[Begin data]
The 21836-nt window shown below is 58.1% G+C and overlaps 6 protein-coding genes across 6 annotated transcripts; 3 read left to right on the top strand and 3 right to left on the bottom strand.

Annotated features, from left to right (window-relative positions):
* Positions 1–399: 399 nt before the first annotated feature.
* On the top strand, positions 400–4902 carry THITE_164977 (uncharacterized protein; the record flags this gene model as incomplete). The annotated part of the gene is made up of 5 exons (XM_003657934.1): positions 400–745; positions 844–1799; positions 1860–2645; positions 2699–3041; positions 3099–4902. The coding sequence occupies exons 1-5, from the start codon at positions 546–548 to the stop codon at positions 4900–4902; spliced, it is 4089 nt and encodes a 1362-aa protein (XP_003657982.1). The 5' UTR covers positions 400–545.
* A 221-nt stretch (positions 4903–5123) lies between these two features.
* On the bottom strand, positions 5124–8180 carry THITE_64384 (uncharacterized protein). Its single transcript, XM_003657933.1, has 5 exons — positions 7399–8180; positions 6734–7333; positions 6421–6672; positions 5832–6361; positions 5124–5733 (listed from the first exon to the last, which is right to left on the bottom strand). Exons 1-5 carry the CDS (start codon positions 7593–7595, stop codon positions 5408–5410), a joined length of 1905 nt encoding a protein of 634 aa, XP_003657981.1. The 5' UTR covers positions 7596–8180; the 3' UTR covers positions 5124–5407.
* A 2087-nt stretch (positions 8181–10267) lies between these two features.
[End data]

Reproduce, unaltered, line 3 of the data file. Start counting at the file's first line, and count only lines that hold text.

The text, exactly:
* Positions 1–399: 399 nt before the first annotated feature.